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American Romanticism

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Title: American Romanticism


1
American Romanticism
  • 1820-1865

2
National Optimism
  • Rapid expansion of US population
  • Agricultural advancement
  • Industrial advancement
  • Frontier
  • Technological advancements

3
Problems Facing the Nation
  • SECTIONALISM
  • North vs. South
  • Economic security/superiority
  • Slavery expansion
  • Political leadership

4
Beginnings of American Literature
  • Was American lit. to be strikingly American?
  • Narrower view
  • Resulted in hokey work that tried to encompass
    American in its entirety, praising its past and
    supposed future greatness

5
Or
  • Was American writing to be universal and
    comparable to the great works of Europe?
  • Broader view that wound up prevailing
  • Aided by the achievement of Romantic writers

6
Puritanism
1620-1700
  • Purpose for Literature
  • provide spiritual insight and instruction
  • Mostly sermons, theological studies, and hymns

Puritan Style Simple, Spare, Straightforward.
7
The Founding Fathers Neoclassicists
1750-1800
Emphasized reason, harmony, and
restraint Also some embraced Deism
8
American Romanticism
  • Roots in Europe
  • In the U.S., it ran from 1820-1865
  • Of all the literary and philosophical movements,
    this one has probably most affected the
    perception of peoples relationships to others
    and to God.

9
  • Romance Less formal version of epic
  • Noble character on a series of adventures
  • Pastoral setting
  • Love interest and the idealization of women

10
Characteristics of American Literary Romanticism
  • 1. INDIVIDUALISM
  • Popularized by the frontier tradition
  • Jacksonian democracy
  • Abolitionism

11
  • Rejection of the Puritan belief in total
    depravity
  • People were naturally benevolent
  • Mind was a tabula rosa at birth
  • Corrupted by institutions that
  • sought to dehumanize individuals
  • People worth highlighting are those
  • closest to Nature
  • Noble savage

12
  • 2. IMAGINATION
  • Reaction against the earlier ages emphasis on
    Reason

13
  • 3. EMOTION
  • Feeling is now considered superior to rationality
    or intellect, as the mode of perceiving and
    experiencing reality
  • Intuition leads one to truth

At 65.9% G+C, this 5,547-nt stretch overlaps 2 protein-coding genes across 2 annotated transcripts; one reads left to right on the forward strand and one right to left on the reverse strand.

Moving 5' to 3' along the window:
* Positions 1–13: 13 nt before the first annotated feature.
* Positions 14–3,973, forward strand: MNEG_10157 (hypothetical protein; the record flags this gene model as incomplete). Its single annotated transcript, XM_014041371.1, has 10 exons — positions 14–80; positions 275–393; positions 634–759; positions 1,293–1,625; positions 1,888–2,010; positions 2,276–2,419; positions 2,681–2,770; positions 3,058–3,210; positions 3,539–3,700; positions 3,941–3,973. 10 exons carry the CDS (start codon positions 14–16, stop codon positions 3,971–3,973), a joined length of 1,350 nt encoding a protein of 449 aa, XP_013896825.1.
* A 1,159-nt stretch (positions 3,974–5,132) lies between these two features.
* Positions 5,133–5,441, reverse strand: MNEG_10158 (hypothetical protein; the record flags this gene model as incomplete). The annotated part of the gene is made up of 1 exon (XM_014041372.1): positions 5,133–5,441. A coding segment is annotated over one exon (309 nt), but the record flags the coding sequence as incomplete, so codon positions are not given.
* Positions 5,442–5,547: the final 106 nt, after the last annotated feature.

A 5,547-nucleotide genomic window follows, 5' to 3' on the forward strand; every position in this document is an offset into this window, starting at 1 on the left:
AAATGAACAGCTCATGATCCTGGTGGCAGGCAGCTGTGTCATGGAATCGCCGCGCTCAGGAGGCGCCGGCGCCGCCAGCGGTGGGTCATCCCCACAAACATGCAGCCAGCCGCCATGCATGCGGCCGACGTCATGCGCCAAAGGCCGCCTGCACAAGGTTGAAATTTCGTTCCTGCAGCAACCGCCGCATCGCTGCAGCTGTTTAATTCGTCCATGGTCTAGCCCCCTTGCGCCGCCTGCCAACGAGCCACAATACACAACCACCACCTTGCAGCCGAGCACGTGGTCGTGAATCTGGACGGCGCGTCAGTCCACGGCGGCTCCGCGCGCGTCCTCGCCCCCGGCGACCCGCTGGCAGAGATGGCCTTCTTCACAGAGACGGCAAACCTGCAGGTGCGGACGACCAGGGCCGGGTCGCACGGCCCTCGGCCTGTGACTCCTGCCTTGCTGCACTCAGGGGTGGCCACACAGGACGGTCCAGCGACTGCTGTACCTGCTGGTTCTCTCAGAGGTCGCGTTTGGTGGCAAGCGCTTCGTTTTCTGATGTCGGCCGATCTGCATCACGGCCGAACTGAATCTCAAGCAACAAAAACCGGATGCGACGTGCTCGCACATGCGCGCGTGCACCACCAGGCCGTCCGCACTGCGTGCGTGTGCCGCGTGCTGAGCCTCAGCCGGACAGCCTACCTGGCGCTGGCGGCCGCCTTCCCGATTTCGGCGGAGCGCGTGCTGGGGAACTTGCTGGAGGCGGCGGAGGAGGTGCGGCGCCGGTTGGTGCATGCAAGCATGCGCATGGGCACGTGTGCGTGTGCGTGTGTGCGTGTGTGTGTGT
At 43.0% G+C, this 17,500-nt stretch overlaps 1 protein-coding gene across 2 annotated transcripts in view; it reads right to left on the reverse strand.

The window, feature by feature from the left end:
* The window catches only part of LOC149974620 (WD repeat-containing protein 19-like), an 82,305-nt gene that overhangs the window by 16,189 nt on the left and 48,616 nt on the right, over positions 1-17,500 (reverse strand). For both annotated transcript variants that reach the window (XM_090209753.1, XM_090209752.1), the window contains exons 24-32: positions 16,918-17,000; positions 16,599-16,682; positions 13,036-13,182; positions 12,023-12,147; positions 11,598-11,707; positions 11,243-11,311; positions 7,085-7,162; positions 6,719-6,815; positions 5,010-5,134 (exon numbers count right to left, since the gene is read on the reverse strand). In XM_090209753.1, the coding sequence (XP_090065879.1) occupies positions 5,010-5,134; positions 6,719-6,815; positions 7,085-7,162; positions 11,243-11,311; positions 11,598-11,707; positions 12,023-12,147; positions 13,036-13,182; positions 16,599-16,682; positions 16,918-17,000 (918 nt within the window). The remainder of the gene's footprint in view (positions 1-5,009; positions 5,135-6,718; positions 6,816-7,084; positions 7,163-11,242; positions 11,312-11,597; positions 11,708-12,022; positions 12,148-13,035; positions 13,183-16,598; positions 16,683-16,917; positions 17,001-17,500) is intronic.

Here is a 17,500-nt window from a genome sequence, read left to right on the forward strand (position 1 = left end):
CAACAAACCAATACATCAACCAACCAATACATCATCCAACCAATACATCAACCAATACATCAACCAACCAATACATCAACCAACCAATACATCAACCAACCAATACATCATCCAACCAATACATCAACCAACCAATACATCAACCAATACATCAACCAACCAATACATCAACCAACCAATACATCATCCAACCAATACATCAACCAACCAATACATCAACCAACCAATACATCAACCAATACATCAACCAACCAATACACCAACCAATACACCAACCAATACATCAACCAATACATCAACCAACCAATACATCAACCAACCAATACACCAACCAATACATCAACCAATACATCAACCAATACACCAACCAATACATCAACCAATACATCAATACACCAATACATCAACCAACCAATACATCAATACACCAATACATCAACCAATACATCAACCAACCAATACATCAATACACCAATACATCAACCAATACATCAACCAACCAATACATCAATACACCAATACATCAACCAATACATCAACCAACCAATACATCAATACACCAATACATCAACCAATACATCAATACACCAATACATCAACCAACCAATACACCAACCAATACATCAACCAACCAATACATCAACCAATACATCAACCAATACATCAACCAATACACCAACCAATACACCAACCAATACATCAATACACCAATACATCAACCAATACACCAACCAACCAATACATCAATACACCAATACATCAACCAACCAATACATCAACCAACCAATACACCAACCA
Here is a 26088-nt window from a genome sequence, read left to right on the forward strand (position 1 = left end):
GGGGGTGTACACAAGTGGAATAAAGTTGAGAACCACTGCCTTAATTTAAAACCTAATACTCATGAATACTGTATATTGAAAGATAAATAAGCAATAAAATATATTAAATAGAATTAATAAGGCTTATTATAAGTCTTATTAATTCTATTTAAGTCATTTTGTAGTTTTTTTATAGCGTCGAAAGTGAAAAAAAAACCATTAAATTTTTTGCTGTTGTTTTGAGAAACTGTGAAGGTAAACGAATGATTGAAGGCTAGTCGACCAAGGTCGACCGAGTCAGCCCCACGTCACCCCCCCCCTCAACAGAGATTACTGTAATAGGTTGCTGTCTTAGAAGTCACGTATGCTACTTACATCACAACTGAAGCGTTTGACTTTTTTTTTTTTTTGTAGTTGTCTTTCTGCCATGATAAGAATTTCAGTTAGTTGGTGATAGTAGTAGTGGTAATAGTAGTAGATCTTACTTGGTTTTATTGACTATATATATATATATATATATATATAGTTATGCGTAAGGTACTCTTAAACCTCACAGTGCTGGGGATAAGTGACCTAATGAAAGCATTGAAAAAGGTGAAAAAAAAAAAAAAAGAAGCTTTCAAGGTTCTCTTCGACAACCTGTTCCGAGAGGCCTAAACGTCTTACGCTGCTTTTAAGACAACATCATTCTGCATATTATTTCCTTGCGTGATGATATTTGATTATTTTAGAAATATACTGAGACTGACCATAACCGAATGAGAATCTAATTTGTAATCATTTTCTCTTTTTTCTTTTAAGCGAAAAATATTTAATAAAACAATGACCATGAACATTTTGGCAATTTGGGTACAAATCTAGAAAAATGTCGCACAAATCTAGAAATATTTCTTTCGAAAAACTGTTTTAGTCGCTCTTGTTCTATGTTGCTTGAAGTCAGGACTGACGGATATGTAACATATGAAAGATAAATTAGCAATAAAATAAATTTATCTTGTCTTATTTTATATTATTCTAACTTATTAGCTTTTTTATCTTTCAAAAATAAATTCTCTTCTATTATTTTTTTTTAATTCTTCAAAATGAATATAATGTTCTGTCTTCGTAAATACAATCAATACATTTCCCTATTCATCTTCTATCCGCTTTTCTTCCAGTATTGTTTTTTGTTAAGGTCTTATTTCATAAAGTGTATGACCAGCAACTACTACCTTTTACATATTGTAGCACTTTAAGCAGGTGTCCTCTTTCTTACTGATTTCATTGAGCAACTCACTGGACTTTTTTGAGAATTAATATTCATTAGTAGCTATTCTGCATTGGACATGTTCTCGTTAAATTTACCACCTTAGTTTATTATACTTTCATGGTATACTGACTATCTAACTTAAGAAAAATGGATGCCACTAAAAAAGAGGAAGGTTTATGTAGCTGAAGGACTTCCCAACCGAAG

• Truth/reality are now highly subjective

14
  • 4. NATURE
  • The means of knowing Truth
  • God reveals himself solely through Nature
  • Nature becomes a moral teacher
  • Eden-like and untouched by Adams fall
  • A retreat for men
  • U.S. literature full of lavish descriptions of
    Nature
  • U.S. literature different in the sense of wild
    Nature vs. Europes cultivated Nature

15
  • 5. DISTANT SETTINGS
  • Both in terms of time and place
  • Used to comment on attitudes of the time period

16
Transcendentalists
1840-1855
Part of the American Romantic Movement
Believed that
Truth could not be perceived with the five
senses Human soul is part of the Oversoul or
universal spirit, which it returns to at a
persons death Held nature in as an object of
worship
17
Anti-Transcendentalism
  • Hawthorne and Melville
  • Evil Abounds
  • Not Optimistic

18
GOTHIC ROMANTICISM
EDGAR ALLAN POE (1809-1849) In his short stories
and poetry applied universal standards of
literary criticism. Developed the American short
story brevity concept.
19
American Authors
20
THE KNICKERBOCKERS
  • 1.WASHINGTON IRVING
  • (1783-1859)
  • Not so much fiction as sketches
  • Distinctly American settings and characters
  • The History of New York
  • Narrator Diedrich Knickerbocker
  • Rip Van Winkle and The Legend of Sleepy Hollow

21
  • 2. JAMES FENIMORE COOPER (1789-1851)
  • First successful American author
  • Grew up in Cooperstown, NY
  • Wrote 32 novels, including The Last of the
    Mohicans and The Leatherstocking Tales

22
  • NEW ENGLAND SCHOOL
  • Henry Wadsworth Longfellow
  • Oliver Wendell Holmes
  • John Greenleaf Whittier
  • James Russell Lowell

23
  • TRANSCENDENTAL OPTIMISTS
  • RALPH WALDO EMERSON
  • Famous for poetry, Nature and Self-
  • Reliance
  • Spokesman for transcendentalism who
  • was very optimistic about humans
  • benevolent nature
  • Spent much of his life in Concord, Mass
  • Lectured and made the rounds as a
  • proponent of transcendentalism

24
TRANSCENDENTAL OPTIMISTS
HENRY DAVID THOREAU Probably best known for
Civil Disobedience and Nature Practiced his own
preaching Influenced future leaders
25
  • Walden
  • I went to the woods because I wished to live
    deliberately, to front only the essential facts
    of life, and see if I could not learn what it had
    to teach, and not, when I came to die, discover
    that I had not lived. I did not wish to live what
    was not life, living is so dear, nor did I wish
    to practice resignation, unless it was quite
    necessary. I wanted to live deep and suck out all
    the marrow of life, to live so sturdily and
    Spartan-like as to put to rout all that was not
    life . . ."
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